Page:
Return to South Sudan ahead of the referendum

© UNHCR/Y.Hassan

By the beginning of January, 120,000 southerners had left northern Sudan to return to their ancestral homes in the South ahead of this week’s landmark Sudan referendum – twice the number since mid-December. On average, 2,000 persons are crossing into the South each day. UNHCR anticipates that many more will return in the coming months following the referendum. Many of the returnees who have lived in the North for years say they have left for fear of the unknown and the opportunity to start afresh in their native South.

Following the referendum it will be essential that the status of those southern Sudanese who would prefer to remain in the North is established. There are an estimated 1.5 – 2 million southerners living in the North and UNHCR is concerned about the specter of a significant number of these having uncertain citizen status and possibly becoming stateless. We are actively supporting negotiations with officials to address this issue, which if left unresolved could result in an even larger movement south.

To date, approximately 30 per cent of returnees have gone to urban centres, while the reminder are going to rural areas. Most of the returnees come from the Khartoum area where some have lived for two or more generations. Consequently, they do not necessarily have a home village to return to. This puts additional pressure on the fragile infrastructure of the towns in South Sudan and has prompted UNHCR to focus its attention on these urban returns. For example, we are providing assistance to 35,000 returnees in and around the town of Abyei, with stocks in the South for more than 100,000, should they be needed.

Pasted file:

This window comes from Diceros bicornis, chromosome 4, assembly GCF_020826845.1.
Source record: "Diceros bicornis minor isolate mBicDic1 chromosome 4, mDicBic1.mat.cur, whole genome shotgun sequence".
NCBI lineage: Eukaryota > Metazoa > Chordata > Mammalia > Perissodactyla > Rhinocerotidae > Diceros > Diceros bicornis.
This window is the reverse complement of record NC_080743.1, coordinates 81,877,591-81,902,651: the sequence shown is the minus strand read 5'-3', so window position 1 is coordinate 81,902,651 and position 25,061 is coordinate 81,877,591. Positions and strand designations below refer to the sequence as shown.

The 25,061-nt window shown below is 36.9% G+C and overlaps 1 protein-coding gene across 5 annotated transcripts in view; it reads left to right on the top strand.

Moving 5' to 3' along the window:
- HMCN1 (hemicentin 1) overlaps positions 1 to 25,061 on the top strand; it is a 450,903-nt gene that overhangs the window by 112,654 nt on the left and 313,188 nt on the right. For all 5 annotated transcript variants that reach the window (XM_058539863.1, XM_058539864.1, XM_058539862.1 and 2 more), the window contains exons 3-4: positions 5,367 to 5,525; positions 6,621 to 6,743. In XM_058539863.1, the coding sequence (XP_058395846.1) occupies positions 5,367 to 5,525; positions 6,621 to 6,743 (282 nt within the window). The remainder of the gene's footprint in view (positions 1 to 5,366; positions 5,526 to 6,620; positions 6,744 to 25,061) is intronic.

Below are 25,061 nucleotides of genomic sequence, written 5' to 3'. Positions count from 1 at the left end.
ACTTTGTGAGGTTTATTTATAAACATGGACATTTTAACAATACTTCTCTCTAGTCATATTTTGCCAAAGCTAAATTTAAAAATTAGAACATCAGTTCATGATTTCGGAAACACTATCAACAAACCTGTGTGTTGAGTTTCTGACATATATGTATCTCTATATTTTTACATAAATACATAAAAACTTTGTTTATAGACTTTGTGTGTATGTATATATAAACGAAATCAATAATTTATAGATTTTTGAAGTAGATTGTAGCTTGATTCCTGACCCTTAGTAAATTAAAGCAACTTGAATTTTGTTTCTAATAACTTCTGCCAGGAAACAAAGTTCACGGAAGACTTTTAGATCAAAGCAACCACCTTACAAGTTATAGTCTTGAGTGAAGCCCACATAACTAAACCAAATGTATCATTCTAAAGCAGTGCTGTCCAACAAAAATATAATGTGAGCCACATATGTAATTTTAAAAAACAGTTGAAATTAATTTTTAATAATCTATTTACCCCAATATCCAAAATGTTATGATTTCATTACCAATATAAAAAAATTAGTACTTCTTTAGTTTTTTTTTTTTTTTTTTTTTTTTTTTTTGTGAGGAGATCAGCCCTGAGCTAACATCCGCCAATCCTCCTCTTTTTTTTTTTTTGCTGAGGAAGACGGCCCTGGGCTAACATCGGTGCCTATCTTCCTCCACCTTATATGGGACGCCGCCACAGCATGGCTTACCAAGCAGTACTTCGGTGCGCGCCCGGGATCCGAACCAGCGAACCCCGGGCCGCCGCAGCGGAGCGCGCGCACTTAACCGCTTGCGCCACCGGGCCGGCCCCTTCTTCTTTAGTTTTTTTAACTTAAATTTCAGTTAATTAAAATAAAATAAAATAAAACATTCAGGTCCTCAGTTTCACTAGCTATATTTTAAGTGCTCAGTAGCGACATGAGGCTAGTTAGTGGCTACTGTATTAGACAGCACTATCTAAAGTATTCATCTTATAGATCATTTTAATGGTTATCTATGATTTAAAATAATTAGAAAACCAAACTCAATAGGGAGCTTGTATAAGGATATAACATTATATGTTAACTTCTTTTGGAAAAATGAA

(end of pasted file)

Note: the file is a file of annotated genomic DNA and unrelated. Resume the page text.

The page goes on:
Upper Nile is a region that has received a high number of returnees from the North.  Every day, buses and barges with returnees arrive in the state capital, Malakal. The returnees are laden with everything they own, leading the buses and barges to be packed with beds, sofa seats, chairs, tables, cooking pans and utensils, corrugated iron sheets and radio sets, while some have even come with TV sets, fridges and small generators. Once in Malakal, the returnees are registered and provided with reintegration packages by the state authorities before moving on to their home villages.

Since early last year UNHCR has established a presence in all the ten states of South Sudan to support returnees and the existing community. In addition, the organisation sets up eight way stations and a number of soup kitchens along the route to the principal areas of return. These way stations are providing a safe resting place for women, children and the elderly as they make the arduous journey home.

UNHCR’s community services and protection specialists in the region are monitoring and following up on cases of unaccompanied and separated children, survivors of gender based violence, and elderly and disabled people who need support.